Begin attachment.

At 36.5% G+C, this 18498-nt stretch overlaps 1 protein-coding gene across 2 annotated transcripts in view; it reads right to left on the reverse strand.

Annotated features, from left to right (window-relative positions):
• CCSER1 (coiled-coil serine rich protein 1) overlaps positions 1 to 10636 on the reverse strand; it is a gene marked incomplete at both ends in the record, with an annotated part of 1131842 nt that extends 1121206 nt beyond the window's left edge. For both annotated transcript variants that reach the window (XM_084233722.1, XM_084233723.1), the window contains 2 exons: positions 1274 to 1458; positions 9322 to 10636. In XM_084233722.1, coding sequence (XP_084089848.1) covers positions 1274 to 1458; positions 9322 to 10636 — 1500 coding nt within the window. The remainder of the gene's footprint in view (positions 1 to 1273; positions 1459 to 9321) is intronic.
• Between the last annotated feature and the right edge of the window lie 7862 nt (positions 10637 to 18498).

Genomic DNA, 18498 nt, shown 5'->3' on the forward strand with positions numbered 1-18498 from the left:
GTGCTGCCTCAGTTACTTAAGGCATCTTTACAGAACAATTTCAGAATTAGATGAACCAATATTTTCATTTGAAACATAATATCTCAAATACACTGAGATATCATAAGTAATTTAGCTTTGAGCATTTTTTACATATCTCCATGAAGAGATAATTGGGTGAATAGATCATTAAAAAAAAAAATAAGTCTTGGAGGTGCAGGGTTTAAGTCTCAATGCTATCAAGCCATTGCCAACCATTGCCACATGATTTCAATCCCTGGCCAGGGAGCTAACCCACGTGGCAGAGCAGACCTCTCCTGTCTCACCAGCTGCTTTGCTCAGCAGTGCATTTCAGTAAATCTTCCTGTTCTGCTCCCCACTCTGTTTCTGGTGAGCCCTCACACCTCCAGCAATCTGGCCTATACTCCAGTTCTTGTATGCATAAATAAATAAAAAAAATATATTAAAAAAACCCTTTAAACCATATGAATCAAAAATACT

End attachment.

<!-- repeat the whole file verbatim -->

At 36.5% G+C, this 18498-nt stretch overlaps 1 protein-coding gene across 2 annotated transcripts in view; it reads right to left on the reverse strand.

Annotated features, from left to right (window-relative positions):
• CCSER1 (coiled-coil serine rich protein 1) overlaps positions 1 to 10636 on the reverse strand; it is a gene marked incomplete at both ends in the record, with an annotated part of 1131842 nt that extends 1121206 nt beyond the window's left edge. For both annotated transcript variants that reach the window (XM_084233722.1, XM_084233723.1), the window contains 2 exons: positions 1274 to 1458; positions 9322 to 10636. In XM_084233722.1, coding sequence (XP_084089848.1) covers positions 1274 to 1458; positions 9322 to 10636 — 1500 coding nt within the window. The remainder of the gene's footprint in view (positions 1 to 1273; positions 1459 to 9321) is intronic.
• Between the last annotated feature and the right edge of the window lie 7862 nt (positions 10637 to 18498).

Genomic DNA, 18498 nt, shown 5'->3' on the forward strand with positions numbered 1-18498 from the left:
GTGCTGCCTCAGTTACTTAAGGCATCTTTACAGAACAATTTCAGAATTAGATGAACCAATATTTTCATTTGAAACATAATATCTCAAATACACTGAGATATCATAAGTAATTTAGCTTTGAGCATTTTTTACATATCTCCATGAAGAGATAATTGGGTGAATAGATCATTAAAAAAAAAAATAAGTCTTGGAGGTGCAGGGTTTAAGTCTCAATGCTATCAAGCCATTGCCAACCATTGCCACATGATTTCAATCCCTGGCCAGGGAGCTAACCCACGTGGCAGAGCAGACCTCTCCTGTCTCACCAGCTGCTTTGCTCAGCAGTGCATTTCAGTAAATCTTCCTGTTCTGCTCCCCACTCTGTTTCTGGTGAGCCCTCACACCTCCAGCAATCTGGCCTATACTCCAGTTCTTGTATGCATAAATAAATAAAAAAAATATATTAAAAAAACCCTTTAAACCATATGAATCAAAAATACT